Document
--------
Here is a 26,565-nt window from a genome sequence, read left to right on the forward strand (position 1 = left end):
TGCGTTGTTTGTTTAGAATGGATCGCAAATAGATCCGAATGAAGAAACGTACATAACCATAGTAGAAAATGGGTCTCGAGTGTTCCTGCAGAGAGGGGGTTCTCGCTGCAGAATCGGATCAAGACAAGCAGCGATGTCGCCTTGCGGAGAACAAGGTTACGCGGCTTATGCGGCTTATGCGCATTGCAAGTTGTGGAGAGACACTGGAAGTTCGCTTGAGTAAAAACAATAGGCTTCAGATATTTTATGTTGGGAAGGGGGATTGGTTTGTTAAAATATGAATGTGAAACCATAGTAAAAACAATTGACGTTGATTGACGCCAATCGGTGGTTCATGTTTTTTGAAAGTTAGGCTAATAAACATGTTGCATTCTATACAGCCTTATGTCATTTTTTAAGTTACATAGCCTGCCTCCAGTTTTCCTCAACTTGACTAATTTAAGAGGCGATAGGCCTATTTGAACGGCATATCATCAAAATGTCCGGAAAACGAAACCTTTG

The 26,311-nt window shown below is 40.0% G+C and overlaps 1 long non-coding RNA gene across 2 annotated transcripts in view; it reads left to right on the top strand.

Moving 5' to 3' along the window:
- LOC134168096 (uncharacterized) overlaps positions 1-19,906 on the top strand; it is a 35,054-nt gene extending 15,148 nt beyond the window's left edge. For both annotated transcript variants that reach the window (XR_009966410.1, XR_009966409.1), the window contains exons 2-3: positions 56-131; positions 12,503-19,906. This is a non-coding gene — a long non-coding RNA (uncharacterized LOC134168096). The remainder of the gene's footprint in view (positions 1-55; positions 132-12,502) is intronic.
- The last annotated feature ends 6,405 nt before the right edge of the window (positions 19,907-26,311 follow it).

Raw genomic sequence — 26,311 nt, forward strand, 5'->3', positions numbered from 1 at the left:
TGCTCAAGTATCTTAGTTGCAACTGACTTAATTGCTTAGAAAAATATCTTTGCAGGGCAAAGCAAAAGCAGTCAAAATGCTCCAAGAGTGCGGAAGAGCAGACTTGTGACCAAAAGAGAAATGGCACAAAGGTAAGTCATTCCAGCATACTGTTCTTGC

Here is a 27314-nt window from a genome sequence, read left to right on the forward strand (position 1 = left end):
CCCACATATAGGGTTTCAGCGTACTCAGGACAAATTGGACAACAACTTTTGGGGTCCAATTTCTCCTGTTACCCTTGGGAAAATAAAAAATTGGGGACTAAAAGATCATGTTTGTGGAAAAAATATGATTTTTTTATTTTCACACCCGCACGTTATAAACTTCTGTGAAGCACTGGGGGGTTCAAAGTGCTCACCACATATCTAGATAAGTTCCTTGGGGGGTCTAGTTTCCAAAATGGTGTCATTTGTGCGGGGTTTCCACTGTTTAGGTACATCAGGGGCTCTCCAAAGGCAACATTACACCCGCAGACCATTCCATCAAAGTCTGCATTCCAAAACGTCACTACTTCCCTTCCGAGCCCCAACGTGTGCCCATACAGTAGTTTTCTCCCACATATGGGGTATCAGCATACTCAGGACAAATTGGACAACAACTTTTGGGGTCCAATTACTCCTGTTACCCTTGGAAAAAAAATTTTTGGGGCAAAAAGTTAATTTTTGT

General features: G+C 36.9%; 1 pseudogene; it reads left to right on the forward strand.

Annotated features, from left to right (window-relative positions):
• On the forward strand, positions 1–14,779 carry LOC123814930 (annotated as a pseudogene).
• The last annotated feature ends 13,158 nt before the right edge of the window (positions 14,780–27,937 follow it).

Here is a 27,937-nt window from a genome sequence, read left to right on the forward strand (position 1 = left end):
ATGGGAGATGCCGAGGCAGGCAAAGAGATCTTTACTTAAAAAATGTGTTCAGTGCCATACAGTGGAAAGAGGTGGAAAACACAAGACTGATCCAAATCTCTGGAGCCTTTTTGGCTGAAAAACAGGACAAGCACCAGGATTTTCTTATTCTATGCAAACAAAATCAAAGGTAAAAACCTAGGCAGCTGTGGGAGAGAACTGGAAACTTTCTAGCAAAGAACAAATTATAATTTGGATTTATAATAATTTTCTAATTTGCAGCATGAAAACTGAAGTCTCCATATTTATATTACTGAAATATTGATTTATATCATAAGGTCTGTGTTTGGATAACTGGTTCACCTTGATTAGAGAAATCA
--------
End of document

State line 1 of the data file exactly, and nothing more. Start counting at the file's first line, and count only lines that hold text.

Here is a 26,565-nt window from a genome sequence, read left to right on the forward strand (position 1 = left end):